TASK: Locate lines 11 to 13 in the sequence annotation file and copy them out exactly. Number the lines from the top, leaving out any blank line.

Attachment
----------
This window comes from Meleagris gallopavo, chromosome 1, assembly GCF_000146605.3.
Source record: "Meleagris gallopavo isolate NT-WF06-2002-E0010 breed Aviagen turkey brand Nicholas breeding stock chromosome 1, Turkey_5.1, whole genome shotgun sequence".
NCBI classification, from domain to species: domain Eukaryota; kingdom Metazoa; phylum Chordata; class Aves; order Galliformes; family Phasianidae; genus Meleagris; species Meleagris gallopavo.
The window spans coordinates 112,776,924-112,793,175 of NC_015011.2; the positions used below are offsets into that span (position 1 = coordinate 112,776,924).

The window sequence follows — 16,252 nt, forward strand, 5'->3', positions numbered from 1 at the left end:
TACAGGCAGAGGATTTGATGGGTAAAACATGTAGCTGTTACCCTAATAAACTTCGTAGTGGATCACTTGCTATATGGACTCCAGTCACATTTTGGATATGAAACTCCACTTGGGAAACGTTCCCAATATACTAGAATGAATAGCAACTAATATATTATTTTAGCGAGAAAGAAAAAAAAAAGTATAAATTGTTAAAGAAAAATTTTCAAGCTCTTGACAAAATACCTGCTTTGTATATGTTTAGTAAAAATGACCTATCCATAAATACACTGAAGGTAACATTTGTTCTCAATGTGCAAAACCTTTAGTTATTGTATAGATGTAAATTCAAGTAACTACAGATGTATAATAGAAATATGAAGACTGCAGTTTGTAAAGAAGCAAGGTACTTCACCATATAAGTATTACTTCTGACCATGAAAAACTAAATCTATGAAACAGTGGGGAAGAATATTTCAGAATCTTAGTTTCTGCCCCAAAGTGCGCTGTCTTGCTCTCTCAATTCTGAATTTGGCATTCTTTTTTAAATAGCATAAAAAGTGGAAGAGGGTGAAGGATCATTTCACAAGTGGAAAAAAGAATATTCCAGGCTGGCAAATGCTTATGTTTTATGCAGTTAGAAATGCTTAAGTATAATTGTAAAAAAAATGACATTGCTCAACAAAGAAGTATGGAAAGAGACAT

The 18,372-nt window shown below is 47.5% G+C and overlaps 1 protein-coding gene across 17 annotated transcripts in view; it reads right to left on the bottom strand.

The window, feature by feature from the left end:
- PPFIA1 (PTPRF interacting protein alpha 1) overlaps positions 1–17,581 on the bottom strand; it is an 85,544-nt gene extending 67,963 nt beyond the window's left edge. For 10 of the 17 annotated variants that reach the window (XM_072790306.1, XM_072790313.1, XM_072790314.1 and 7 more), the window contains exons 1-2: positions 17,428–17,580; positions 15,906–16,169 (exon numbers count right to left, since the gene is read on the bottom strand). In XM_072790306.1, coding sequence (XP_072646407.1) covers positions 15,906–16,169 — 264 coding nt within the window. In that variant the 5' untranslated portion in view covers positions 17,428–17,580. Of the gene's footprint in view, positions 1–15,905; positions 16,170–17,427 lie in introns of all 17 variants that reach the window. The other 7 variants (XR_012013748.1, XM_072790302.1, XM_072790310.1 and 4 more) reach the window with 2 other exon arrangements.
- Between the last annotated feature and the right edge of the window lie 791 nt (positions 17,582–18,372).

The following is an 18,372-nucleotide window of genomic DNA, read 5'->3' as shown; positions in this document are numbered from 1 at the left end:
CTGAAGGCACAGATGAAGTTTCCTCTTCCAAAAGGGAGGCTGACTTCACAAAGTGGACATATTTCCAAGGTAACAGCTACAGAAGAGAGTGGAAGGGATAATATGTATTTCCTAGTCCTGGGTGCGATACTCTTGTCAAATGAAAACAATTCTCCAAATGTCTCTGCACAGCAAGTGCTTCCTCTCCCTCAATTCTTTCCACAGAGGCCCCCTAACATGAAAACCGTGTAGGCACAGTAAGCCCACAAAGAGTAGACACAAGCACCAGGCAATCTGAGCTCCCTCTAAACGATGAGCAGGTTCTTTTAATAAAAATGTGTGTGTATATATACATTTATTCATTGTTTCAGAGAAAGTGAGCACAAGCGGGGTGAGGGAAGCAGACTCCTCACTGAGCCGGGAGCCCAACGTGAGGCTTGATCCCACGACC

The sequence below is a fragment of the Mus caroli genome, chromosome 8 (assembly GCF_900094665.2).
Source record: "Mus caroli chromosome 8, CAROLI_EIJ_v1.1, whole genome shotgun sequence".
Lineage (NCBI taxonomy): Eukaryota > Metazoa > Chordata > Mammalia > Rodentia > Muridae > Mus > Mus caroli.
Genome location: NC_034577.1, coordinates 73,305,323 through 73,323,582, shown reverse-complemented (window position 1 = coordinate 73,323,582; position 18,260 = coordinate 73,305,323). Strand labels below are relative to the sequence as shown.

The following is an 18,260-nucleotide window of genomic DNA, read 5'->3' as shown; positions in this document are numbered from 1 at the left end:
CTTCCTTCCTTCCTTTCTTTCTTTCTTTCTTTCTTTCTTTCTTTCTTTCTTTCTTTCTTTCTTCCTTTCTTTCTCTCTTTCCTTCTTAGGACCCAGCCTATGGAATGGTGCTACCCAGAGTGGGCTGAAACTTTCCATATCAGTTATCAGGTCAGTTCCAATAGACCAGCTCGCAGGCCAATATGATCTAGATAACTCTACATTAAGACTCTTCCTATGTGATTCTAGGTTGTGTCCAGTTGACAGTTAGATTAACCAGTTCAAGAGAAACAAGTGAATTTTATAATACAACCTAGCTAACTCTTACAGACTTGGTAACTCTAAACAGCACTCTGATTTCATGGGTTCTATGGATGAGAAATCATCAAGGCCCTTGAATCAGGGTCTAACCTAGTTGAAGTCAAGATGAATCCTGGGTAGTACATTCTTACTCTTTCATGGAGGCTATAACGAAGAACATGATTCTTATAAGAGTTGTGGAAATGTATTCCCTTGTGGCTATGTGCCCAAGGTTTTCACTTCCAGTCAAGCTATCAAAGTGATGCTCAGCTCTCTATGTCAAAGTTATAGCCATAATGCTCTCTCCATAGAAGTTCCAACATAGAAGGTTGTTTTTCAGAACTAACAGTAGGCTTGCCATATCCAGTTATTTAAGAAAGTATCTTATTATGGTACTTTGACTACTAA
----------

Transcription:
The following is an 18,372-nucleotide window of genomic DNA, read 5'->3' as shown; positions in this document are numbered from 1 at the left end:
CTGAAGGCACAGATGAAGTTTCCTCTTCCAAAAGGGAGGCTGACTTCACAAAGTGGACATATTTCCAAGGTAACAGCTACAGAAGAGAGTGGAAGGGATAATATGTATTTCCTAGTCCTGGGTGCGATACTCTTGTCAAATGAAAACAATTCTCCAAATGTCTCTGCACAGCAAGTGCTTCCTCTCCCTCAATTCTTTCCACAGAGGCCCCCTAACATGAAAACCGTGTAGGCACAGTAAGCCCACAAAGAGTAGACACAAGCACCAGGCAATCTGAGCTCCCTCTAAACGATGAGCAGGTTCTTTTAATAAAAATGTGTGTGTATATATACATTTATTCATTGTTTCAGAGAAAGTGAGCACAAGCGGGGTGAGGGAAGCAGACTCCTCACTGAGCCGGGAGCCCAACGTGAGGCTTGATCCCACGACC

The sequence below is a fragment of the Mus caroli genome, chromosome 8 (assembly GCF_900094665.2).